John K. Manna
New Castle News
NEW CASTLE —
What to take away from Tuesday’s election in Lawrence County.
Maybe not much, but let’s try.
Voter turnout was awful — just below 20 percent. Based on records of the county Board of Elections, it was the worst turnout for a general election within the last 30 years.
While it’s impossible to get into everyone’s mind — unless you work for the NSA — we can surmise that the low turnout can be attributed to the lack of contested races throughout the county.
In six of the eight school board races, for example, all of the candidates won both party nominations in the primary and, therefore, had no opposition.
Plus, candidates for district attorney, sheriff and register and recorder had no opposition.
Turnout in New Castle was higher than the rest of the county by nearly one percentage point. This was perhaps because of contested city council races and one school board seat.
Contrary to what some may say in the national media, there are no upsets in elections. However, there are probabilities based on voting trends. And there was the probability that Democrats would sweep the three council seats.
This isn’t rocket science, but based on the fact that Democrats hold a wide registration advantage in the city. There have been rare occasions, but it’s been difficult for Republicans to win council seats over the years for that reason.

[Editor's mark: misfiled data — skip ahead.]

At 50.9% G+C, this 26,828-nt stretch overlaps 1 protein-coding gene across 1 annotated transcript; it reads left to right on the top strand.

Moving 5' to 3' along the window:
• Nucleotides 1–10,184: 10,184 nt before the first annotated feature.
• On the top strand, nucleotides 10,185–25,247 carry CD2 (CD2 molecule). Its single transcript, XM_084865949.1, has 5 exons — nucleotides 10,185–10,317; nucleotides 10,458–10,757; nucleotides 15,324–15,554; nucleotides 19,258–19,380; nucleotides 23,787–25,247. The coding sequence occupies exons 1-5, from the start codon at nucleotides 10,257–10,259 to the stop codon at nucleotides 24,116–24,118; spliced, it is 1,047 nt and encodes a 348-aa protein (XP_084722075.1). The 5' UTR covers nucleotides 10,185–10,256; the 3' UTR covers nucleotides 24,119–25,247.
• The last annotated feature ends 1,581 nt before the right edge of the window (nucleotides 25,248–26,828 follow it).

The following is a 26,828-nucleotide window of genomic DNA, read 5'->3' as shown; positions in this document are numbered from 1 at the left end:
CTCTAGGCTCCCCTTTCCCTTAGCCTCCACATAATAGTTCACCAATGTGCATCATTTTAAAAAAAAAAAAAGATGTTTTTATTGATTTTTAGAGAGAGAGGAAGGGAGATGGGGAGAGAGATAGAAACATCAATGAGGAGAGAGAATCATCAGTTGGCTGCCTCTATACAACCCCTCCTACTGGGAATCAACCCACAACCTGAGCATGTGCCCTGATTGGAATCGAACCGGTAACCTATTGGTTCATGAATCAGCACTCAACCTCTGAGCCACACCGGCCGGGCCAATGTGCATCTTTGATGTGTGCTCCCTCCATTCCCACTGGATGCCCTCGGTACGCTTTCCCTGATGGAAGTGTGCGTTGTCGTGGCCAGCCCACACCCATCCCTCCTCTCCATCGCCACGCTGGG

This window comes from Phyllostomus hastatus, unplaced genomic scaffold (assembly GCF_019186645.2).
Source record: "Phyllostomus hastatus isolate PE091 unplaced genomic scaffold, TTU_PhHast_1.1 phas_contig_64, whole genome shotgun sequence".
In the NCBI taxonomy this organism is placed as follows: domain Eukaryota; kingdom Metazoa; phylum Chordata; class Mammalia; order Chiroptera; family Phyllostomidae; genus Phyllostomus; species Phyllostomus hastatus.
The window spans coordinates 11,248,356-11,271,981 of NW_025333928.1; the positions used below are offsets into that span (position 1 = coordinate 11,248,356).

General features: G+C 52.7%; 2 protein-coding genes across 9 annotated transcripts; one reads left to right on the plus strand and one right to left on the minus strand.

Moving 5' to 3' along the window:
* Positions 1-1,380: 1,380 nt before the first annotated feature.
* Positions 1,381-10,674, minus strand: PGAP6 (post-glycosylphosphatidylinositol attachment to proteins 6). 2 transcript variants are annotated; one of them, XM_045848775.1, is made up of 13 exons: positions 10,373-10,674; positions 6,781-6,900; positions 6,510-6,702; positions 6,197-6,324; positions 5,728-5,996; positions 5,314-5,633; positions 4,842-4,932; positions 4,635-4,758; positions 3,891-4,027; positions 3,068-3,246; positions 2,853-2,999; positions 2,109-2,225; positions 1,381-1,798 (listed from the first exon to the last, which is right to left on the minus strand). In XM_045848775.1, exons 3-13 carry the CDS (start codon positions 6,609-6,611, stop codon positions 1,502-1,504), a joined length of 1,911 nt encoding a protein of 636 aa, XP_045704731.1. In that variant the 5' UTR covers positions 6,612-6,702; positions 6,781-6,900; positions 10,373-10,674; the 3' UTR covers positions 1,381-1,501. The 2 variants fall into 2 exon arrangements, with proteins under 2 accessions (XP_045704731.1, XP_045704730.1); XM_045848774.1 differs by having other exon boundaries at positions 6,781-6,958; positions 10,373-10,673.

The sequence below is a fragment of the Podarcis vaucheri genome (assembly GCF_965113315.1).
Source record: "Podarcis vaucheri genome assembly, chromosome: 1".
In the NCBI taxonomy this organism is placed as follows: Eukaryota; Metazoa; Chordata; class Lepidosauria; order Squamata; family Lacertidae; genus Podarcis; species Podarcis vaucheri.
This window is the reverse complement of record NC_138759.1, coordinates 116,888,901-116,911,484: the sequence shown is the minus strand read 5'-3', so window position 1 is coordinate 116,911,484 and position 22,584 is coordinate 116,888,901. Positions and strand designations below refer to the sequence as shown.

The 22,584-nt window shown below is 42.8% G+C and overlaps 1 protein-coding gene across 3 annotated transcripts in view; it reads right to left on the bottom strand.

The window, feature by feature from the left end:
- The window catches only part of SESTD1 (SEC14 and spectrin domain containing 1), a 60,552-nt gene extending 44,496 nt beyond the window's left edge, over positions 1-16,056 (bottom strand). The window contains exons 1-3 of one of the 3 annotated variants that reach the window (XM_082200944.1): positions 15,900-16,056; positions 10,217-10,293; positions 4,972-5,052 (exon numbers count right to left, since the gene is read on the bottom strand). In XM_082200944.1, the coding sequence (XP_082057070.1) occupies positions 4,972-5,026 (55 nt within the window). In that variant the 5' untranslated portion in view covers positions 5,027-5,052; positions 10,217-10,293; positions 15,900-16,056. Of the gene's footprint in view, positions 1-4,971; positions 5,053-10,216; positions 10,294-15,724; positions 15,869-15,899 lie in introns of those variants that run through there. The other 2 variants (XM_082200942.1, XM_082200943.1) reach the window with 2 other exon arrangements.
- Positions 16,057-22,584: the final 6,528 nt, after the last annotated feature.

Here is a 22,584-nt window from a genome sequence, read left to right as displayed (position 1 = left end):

Mayoral contests are a different story. Voter registration enters into them as well, but Republicans have shown an ability to win given the right set of circumstances.
Home field advantage played a role in the council race. Anthony Adamo, a newcomer to politics, received the most votes by virtue of him carrying the Seventh Ward, his home area, by a wide margin.
Tim Fulkerson, who won the other council seat for a four-year term, received the most votes overall in seven of the city’s eight wards. Adamo, however, won his ward by 99 votes, thus giving him a 55-vote edge over Fulkerson.
Adamo also won election to a two-year term, but he said he will probably accept the four-year term. Regardless of which one he chooses, a vacancy will be created on council when it reorganizes on Jan. 6. Adamo and three other council members will have 30 days from Jan. 6 to fill the vacancy.
While it could be argued the election hasn’t decided everything, but put the decision in the hands of the politicians, the fact is that those who showed up at the polls expressed their will and this is the result.